The Comedian Harmonists: The Film, the Musical, the Rest ...

The Musical

I first learned of The Comedian Harmonists back in about 1984 and promptly turned on as many friends as I could.  Awareness of the group in the United States remained at more or less the same level of relative obscurity for many years thereafter.  In recent years the group has achieved a somewhat higher profile.  The compelling story of this group caught the attention of folks who had the inclination, the funds, and the ability to thrust them into the public consciousness.  Feast your eyes on this press release:

Is Barry Manilow leaving the Copacabana behind for a chance to be on Broadway?  That's what it looks like because Manilow has written the music for a new stage musical called "Harmony" that premiered in San Diego at the La Jolla Playhouse in October, 1997.

The musical is inspired by the true story of the Comedian Harmonists, six street musicians who rose to fame in 1920s Germany only to suffer hassles from the Nazis because half of the group's members were Jewish.  If Harmony is successful during its run in San Diego, insiders predict the show might debut on Broadway later.

Honestly, I haven't followed the progress of the musical and whether or not it is still playing or headed for the big time.

The Film

A feature film entitled "Comedian Harmonists," a German/Austrian co-production directed by Joseph Vilsmaier, had a limited opening on October 25, 1997, and opened throughout Germany and Austria on Christmas Day of that same year.  The film covers the group's career from 1927 through 1935 and includes the legendary New York concert on board the "Saratoga" in June 1934, an event which also featured the Boswell Sisters.  The cast of the 126-minute film includes quite well known German actors.  Further details may be found at the (German language) "Senator-Film" web site, which includes photos, interviews, and, even, video clips.  It's well worth a visit.

Apparently, the film was very well received in Germany, having passed the one million viewer mark soon after its release.  It's even bringing out folks that haven't been to the cinema in years.  The actors and director even made a promotional tour, visiting more than 40 cinemas in 3 weeks, touring in a bus painted with faces of the actors in the colors of the movie poster.

I am told [Thanks, Theo] that the producers originally planned to film a duplicate version with the actors delivering the lines in English.  It was decided not to do this, upon failure to raise the required 1.5 million Deutschmarks, a relatively small sum.

The original version with subtitles was released in the United States early in 1999.  It reached my neighborhood multiplex in June of that year and (although I am too close to the subject to be objective) I thought it was absolutely delightful.  You can find articles and reviews of the film by using the search engine of your choice.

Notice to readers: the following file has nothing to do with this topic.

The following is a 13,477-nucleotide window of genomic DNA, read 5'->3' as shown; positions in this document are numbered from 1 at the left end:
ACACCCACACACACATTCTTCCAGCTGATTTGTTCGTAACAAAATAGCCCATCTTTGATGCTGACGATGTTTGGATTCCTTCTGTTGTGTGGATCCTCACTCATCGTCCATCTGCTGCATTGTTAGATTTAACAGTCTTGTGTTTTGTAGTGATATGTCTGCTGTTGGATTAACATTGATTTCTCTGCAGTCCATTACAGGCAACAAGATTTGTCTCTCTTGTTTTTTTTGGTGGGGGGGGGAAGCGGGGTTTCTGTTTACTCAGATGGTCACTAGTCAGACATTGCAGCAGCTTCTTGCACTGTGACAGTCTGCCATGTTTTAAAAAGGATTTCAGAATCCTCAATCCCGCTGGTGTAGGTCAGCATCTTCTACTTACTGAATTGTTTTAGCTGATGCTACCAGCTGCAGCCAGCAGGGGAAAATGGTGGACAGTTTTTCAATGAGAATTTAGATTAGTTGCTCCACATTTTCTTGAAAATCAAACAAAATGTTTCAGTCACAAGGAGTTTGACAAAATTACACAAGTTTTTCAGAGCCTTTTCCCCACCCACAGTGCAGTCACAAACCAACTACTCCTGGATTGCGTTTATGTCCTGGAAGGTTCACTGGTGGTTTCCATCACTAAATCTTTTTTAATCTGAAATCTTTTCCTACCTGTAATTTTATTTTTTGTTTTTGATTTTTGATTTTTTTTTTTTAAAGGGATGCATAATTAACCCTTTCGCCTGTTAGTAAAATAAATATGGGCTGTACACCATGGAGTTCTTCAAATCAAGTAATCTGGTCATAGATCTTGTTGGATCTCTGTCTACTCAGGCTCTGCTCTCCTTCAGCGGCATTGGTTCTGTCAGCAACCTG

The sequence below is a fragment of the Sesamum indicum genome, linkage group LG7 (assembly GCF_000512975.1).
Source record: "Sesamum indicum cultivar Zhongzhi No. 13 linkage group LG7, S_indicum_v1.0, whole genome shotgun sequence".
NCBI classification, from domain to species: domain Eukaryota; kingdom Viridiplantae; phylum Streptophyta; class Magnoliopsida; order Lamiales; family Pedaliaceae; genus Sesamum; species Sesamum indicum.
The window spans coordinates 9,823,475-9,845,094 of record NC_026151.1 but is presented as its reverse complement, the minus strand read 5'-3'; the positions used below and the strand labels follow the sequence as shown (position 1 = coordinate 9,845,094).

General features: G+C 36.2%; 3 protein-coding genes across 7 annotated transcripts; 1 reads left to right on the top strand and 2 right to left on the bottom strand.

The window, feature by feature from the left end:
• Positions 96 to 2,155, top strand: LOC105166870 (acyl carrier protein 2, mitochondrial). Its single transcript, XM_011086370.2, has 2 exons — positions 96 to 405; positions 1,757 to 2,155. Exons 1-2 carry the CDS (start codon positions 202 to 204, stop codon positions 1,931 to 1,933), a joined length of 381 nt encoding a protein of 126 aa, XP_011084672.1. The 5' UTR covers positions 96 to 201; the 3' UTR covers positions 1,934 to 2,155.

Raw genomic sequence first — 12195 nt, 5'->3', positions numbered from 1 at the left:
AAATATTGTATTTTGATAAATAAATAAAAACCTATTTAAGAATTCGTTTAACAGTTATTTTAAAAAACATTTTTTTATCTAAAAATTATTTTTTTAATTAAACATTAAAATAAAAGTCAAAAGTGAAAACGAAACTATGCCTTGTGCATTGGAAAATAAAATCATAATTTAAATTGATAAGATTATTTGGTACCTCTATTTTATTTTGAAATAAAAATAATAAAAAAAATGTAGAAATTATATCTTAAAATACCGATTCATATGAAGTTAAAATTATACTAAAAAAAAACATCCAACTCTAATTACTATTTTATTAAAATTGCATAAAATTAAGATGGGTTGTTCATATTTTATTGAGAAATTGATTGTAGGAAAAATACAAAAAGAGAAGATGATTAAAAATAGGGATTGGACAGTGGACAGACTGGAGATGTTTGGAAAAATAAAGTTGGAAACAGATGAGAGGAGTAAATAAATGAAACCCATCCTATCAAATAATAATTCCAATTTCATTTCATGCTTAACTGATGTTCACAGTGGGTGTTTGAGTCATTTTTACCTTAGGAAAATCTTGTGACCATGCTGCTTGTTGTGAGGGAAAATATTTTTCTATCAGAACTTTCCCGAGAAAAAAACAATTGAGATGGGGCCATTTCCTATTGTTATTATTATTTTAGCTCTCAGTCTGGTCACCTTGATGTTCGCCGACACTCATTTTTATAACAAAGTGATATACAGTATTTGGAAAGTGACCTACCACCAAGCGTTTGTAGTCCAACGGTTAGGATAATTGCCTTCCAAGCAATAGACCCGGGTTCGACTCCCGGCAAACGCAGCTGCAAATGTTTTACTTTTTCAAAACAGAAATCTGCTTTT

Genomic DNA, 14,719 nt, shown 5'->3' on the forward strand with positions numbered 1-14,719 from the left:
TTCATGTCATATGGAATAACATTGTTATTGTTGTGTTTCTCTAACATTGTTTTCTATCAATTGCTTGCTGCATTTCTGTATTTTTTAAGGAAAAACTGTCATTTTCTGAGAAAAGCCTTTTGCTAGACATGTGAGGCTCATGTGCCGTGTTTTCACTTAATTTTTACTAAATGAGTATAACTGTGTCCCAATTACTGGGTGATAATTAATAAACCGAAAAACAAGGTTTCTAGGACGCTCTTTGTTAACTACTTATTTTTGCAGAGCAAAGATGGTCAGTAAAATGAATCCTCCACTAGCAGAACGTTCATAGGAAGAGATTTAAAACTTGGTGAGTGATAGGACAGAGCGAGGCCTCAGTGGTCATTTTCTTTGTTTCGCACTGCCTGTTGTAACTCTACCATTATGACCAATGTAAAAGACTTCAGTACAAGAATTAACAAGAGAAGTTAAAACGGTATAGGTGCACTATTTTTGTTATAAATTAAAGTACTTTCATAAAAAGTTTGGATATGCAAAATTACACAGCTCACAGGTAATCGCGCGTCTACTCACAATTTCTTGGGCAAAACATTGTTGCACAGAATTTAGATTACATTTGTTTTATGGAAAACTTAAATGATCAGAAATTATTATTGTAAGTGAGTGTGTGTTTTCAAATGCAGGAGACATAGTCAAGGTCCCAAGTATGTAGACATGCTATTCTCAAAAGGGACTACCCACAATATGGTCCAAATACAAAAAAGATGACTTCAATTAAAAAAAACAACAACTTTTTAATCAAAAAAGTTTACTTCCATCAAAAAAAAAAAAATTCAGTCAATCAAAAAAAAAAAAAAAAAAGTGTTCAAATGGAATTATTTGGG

The Documentary

A definitive documentary, "Die Comedian Harmonists - Sechs Lebensläufe" ("The Comedian Harmonists - Six Personal Records" -- also known as "The Rise and Fall of the Comedian Harmonists") was produced by Eberhard Fechner and broadcast on German television in two parts on December 18 and 20, 1976.  Each part is about 1:30 in length and includes short films, photos, and songs, as well as interviews with Robert Biberti, Ari Leschnikoff, Erwin Bootz, Roman and Mary Cycowski and relatives of Harry Frommermann and Erich Collin conducted in 1975/76.  This documentary has been shown in Los Angeles, courtesy of the Goethe Institut, as recently as 1986.

Some sources report an earlier documentary, a German-language film about The Comedian Harmonists made in the early 1960's for Norddeutscher Rundfunk and said to have been shown in Great Britain as recently as June 1992.  Other research disputes the existence of any such film.

Epilogue and The Comedian Harmonists Today

In the aftermath of the forced breakup of the Comedian Harmonists, the members re-formed themselves into two successors of the original group.  Thereafter, new members came and went, some eventually settling in the United States.  The full details of all this are beyond the scope and purpose of this page.  But, for those who are interested, I invite you to proceed to an epilogue page which sets forth the salient details relating to the Comedian Harmonists' later career, together with fascinating pictures relating thereto.

You may be surprised to learn that one of the original members became a prominent man in Southern California where he lived to a ripe old age.

The Tradition Carried Forward

Perhaps you've heard of the group "Hudson Shad."  I don't have any of their records, but I did hear a feature about them on National Public Radio.  Hudson Shad is a sort of Comedian Harmonists tribute group that has enjoyed a measure of success, even performing a series of concerts in Germany.  It is worth repeating the review of a new CD "Hudson Shad: Hooked Again!" found at the aforementioned "Primarily A Capella" site.

We're happy to say this New York reincarnation of The Comedian Harmonists is back with another great close harmony album!  As with their debut ["Spawn song"], Hudson Shad's lush vocal harmony is largely piano accompanied, with the exception of a lovely a cappella rendition of the Barbershop classic "I Had A Dream" (with a tasteful, new arrangement).  In keeping with their tradition the group mixes German with English, on "Stormy Weather," "Guitarren Spielt Auf" (both languages) and others.  Finally, their judicious (and at times humorous) use of voicetruments carries on the Comedian Harmonists' ground breaking work.  Well done!

Go back to the European Jazz and Close Harmony Vocal Groups page.

This page created and maintained by Jim Lowe
First appearance: July 12, 1997
Last updated: May 18, 2002

© 1998 and 1999 by James R. Lowe, who reserves all rights to the content of this page not successfully claimed by others.